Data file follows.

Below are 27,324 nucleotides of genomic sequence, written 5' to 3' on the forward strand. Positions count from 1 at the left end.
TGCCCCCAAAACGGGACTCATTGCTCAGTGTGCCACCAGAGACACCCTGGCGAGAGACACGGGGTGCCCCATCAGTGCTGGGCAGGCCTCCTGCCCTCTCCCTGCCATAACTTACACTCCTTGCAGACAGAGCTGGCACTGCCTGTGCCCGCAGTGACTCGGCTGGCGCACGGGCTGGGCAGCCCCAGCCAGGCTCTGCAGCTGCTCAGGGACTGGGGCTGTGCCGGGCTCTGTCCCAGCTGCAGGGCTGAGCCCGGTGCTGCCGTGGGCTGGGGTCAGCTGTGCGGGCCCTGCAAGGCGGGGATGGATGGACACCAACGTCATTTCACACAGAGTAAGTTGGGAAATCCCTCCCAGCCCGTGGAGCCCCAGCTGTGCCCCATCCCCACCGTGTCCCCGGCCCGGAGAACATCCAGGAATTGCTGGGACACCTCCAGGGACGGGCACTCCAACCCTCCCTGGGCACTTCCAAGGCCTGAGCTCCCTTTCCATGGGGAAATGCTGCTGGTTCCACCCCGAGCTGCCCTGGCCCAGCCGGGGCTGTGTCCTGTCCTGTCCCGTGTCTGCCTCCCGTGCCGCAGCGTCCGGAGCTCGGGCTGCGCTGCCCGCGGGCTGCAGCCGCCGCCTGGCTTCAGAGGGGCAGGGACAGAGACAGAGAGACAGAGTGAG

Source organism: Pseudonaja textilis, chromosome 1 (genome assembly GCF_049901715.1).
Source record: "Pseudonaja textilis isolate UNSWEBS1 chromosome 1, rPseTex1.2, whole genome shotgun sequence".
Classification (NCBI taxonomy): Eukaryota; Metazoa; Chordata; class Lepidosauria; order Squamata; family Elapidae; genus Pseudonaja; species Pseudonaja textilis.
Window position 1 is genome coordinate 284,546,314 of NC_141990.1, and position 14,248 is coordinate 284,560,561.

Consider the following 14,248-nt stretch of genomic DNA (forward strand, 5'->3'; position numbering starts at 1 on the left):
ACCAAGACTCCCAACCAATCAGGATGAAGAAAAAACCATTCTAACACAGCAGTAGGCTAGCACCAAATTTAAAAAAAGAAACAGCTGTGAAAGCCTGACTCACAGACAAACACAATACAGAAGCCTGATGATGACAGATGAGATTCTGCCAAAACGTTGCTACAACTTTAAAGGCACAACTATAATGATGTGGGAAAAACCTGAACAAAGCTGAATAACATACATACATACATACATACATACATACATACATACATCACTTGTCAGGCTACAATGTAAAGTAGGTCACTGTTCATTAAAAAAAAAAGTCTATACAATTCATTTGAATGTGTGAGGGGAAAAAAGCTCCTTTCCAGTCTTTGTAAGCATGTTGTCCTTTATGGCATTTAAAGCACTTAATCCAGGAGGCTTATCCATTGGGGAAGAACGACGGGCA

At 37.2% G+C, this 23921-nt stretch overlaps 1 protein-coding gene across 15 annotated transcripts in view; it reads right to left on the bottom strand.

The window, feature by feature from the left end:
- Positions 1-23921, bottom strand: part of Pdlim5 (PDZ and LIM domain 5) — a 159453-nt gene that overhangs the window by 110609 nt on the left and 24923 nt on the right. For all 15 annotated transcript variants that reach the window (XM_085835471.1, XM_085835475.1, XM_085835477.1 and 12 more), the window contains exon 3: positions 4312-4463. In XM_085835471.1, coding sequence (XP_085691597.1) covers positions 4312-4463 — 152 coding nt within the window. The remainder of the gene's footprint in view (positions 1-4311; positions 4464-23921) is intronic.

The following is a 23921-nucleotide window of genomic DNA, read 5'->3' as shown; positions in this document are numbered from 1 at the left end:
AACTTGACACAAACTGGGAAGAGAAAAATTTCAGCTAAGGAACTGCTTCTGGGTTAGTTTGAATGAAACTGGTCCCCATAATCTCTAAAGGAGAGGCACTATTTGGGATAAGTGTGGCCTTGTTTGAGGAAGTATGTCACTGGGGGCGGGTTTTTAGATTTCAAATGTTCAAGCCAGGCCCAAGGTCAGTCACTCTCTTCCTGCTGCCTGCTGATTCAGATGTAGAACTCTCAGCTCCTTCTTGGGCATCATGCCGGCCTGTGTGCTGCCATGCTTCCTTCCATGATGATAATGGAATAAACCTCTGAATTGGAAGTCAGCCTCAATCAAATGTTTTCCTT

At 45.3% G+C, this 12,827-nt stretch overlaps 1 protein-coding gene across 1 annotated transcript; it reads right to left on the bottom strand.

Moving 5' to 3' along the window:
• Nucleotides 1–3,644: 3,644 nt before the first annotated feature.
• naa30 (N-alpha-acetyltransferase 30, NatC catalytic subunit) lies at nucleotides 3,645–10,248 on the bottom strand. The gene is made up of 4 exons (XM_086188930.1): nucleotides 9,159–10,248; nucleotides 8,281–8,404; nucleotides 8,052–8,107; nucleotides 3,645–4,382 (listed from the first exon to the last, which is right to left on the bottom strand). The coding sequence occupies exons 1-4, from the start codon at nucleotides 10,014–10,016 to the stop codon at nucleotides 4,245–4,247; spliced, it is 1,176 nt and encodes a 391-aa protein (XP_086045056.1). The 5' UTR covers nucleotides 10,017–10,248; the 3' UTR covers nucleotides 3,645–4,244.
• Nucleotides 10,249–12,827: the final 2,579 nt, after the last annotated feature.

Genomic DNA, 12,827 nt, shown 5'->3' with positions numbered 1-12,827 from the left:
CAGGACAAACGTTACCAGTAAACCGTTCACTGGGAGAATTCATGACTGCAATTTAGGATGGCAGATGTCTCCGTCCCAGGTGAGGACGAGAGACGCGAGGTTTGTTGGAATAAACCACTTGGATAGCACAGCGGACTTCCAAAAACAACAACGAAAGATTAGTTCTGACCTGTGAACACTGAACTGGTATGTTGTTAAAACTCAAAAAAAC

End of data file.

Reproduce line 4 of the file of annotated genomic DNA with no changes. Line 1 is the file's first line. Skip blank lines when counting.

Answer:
Source record: "Pseudonaja textilis isolate UNSWEBS1 chromosome 1, rPseTex1.2, whole genome shotgun sequence".